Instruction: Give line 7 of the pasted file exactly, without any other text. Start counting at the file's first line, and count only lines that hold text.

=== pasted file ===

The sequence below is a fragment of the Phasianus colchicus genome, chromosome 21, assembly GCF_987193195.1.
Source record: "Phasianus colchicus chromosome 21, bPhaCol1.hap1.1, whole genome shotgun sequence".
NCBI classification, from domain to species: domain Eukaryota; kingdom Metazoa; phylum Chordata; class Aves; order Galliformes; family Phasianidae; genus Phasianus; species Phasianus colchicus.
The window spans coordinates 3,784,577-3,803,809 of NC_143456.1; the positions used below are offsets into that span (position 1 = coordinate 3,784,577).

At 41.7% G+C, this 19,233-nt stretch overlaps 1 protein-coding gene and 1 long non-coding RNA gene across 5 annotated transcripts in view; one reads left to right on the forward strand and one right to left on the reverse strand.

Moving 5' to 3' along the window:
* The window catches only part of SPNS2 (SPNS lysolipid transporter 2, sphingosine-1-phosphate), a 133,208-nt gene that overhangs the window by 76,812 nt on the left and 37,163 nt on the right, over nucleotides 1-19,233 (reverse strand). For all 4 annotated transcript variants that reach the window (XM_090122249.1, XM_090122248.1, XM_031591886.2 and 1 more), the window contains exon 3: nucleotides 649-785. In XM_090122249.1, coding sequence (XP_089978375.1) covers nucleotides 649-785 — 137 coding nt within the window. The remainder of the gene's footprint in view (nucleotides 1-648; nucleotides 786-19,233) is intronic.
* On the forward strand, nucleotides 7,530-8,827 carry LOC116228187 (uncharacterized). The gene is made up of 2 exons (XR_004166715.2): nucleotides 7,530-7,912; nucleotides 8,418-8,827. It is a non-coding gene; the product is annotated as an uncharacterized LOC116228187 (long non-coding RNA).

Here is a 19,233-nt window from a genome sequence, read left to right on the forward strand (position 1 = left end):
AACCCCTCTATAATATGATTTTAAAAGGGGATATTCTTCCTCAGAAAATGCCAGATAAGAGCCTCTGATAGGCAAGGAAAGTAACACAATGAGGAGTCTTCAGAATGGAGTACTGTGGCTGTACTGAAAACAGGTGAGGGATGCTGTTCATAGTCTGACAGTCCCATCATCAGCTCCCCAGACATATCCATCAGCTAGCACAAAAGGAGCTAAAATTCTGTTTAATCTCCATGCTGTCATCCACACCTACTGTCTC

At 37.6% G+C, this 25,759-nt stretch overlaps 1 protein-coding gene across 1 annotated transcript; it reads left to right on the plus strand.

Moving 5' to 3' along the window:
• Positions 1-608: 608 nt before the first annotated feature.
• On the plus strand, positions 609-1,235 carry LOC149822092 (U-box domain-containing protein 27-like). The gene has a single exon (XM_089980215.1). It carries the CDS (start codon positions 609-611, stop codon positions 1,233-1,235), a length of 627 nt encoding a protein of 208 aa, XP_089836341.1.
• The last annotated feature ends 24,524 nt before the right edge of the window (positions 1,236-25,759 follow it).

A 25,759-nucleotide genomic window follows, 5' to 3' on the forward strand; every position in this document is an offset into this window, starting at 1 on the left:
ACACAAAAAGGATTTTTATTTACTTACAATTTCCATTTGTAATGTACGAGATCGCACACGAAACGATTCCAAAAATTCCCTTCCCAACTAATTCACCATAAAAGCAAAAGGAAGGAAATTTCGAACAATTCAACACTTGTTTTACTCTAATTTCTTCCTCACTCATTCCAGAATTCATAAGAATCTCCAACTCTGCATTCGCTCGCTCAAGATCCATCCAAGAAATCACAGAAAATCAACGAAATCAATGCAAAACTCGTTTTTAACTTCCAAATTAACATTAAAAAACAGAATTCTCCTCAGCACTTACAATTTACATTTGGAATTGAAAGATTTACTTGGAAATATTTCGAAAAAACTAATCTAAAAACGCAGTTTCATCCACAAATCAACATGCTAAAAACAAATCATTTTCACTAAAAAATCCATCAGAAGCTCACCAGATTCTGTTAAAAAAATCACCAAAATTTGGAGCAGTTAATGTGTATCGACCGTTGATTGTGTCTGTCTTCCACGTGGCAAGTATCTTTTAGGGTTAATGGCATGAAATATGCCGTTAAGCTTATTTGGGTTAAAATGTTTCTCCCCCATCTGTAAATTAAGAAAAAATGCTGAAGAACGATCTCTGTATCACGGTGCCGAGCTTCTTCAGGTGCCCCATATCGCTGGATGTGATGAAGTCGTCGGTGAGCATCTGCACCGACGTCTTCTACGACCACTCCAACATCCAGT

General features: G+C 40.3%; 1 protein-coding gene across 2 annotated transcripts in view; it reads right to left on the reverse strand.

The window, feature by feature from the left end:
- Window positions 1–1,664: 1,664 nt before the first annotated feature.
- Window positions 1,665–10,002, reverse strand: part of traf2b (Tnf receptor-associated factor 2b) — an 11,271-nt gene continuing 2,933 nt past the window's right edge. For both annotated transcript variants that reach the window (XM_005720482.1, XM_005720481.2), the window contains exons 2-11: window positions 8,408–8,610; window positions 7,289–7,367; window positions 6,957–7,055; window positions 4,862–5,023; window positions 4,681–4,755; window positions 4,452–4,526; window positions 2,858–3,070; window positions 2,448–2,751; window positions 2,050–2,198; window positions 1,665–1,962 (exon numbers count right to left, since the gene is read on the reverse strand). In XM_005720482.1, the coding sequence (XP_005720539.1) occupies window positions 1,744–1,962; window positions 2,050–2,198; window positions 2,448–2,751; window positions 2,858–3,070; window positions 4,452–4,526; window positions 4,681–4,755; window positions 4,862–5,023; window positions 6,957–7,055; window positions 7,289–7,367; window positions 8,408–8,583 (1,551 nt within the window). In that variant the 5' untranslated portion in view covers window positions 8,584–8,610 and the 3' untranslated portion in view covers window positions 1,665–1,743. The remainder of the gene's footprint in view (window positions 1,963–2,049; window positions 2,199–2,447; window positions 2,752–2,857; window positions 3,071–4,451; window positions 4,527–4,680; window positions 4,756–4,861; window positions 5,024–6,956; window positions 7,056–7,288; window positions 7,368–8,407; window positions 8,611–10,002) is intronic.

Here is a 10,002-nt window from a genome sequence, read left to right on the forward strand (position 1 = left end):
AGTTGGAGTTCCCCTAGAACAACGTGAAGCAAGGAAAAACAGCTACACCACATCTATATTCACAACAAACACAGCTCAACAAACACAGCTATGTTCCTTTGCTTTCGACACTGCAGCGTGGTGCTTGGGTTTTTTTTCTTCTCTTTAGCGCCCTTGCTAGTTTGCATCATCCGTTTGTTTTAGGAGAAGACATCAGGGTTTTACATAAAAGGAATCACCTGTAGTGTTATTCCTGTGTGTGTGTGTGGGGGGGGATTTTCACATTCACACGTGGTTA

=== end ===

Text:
* The window catches only part of SPNS2 (SPNS lysolipid transporter 2, sphingosine-1-phosphate), a 133,208-nt gene that overhangs the window by 76,812 nt on the left and 37,163 nt on the right, over nucleotides 1-19,233 (reverse strand). For all 4 annotated transcript variants that reach the window (XM_090122249.1, XM_090122248.1, XM_031591886.2 and 1 more), the window contains exon 3: nucleotides 649-785. In XM_090122249.1, coding sequence (XP_089978375.1) covers nucleotides 649-785 — 137 coding nt within the window. The remainder of the gene's footprint in view (nucleotides 1-648; nucleotides 786-19,233) is intronic.